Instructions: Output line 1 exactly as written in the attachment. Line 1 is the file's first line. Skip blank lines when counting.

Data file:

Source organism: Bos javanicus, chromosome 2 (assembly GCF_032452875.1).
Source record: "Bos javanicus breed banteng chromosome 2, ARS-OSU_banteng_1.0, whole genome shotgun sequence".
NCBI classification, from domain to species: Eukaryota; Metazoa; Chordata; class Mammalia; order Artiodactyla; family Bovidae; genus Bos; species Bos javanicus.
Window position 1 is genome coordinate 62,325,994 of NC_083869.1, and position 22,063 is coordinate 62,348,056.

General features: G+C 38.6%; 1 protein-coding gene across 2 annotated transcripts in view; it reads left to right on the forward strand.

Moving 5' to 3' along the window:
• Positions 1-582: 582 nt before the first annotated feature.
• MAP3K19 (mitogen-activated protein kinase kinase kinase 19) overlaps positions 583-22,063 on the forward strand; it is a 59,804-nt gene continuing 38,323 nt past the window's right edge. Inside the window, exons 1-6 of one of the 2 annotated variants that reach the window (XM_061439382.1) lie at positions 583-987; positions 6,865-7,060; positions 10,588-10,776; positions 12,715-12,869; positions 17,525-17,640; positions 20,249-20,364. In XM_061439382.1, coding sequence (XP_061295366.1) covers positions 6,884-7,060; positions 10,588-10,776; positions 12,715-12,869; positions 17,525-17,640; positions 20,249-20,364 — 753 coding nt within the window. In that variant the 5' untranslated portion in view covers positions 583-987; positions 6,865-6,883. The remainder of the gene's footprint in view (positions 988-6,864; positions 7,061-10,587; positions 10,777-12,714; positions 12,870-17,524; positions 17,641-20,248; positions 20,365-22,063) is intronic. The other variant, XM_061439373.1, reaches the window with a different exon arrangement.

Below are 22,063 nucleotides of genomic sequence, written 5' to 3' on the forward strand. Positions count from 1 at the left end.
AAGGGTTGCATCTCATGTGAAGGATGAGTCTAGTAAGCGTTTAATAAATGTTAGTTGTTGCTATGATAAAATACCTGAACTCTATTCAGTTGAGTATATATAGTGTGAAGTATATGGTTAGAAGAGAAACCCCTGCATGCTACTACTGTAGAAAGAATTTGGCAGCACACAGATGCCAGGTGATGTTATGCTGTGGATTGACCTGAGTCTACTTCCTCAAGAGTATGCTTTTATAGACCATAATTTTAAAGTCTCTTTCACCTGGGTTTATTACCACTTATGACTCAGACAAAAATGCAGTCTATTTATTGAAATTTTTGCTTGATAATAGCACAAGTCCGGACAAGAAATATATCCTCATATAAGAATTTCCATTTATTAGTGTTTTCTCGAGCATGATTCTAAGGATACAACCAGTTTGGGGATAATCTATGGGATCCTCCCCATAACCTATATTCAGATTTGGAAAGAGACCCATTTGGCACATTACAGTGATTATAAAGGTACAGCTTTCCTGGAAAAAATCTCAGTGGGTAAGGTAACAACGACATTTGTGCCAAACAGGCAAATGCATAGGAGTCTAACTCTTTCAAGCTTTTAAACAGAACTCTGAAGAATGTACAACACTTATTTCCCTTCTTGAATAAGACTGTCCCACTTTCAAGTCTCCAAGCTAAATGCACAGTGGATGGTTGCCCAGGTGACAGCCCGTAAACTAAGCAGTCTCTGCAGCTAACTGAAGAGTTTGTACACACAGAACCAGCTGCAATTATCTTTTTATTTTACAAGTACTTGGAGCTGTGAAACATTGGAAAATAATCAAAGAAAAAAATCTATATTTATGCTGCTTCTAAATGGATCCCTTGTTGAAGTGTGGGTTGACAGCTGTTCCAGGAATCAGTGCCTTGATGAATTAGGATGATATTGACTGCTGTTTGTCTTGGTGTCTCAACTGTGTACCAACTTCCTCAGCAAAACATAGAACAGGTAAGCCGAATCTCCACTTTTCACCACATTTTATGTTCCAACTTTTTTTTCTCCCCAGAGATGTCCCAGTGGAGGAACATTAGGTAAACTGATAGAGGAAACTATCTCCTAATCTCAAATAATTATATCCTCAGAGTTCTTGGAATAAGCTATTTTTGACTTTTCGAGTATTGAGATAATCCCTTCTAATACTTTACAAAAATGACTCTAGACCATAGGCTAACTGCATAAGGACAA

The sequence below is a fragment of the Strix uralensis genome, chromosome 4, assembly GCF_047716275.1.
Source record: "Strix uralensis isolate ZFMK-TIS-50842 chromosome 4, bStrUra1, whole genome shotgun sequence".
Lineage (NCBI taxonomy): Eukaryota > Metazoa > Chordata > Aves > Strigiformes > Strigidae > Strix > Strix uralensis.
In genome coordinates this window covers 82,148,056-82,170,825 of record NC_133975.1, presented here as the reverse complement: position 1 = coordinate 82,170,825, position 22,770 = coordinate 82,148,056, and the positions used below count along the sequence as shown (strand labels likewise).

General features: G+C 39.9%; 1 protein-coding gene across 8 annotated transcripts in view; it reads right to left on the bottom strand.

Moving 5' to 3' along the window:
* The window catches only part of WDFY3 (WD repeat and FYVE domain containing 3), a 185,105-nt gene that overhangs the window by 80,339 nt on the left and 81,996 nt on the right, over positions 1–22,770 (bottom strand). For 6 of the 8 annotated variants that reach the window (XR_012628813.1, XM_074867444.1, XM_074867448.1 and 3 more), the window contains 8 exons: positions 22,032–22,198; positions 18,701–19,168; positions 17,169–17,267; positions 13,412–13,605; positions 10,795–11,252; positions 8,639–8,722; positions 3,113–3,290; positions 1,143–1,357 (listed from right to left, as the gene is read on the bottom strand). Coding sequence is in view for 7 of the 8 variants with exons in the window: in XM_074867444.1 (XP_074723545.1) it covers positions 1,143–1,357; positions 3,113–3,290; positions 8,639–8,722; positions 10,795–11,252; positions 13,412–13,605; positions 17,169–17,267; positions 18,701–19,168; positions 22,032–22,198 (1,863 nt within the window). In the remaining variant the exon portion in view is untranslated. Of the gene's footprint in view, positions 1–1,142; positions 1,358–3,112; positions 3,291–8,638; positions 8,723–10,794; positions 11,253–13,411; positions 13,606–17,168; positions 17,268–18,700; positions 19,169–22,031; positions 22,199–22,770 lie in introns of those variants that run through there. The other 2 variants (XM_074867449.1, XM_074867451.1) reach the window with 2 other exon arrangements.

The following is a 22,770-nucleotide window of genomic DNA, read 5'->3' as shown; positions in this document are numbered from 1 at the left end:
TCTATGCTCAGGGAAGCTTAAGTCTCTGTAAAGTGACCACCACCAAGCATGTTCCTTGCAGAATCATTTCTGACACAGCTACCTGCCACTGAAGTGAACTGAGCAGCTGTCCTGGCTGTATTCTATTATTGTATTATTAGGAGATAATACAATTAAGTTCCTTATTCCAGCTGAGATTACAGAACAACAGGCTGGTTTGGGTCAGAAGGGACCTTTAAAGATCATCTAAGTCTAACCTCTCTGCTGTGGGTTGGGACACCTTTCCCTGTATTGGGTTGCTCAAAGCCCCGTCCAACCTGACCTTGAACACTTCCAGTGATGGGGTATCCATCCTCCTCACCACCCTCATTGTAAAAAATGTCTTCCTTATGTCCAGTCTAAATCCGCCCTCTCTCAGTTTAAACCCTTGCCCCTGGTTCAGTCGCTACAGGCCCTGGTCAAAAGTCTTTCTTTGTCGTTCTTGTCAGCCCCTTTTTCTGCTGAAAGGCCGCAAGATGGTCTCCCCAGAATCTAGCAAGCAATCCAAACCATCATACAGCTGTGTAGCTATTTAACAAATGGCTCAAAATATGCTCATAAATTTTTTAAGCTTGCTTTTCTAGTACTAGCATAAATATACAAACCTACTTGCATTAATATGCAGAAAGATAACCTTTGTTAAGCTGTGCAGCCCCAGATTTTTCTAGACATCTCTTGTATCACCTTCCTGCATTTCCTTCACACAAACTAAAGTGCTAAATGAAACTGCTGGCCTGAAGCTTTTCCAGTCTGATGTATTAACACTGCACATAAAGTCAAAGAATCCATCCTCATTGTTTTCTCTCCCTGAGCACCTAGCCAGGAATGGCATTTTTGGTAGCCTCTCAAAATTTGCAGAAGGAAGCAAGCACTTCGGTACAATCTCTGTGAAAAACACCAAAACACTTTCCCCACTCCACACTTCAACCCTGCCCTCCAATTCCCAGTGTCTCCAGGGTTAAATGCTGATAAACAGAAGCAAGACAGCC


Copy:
Source organism: Bos javanicus, chromosome 2 (assembly GCF_032452875.1).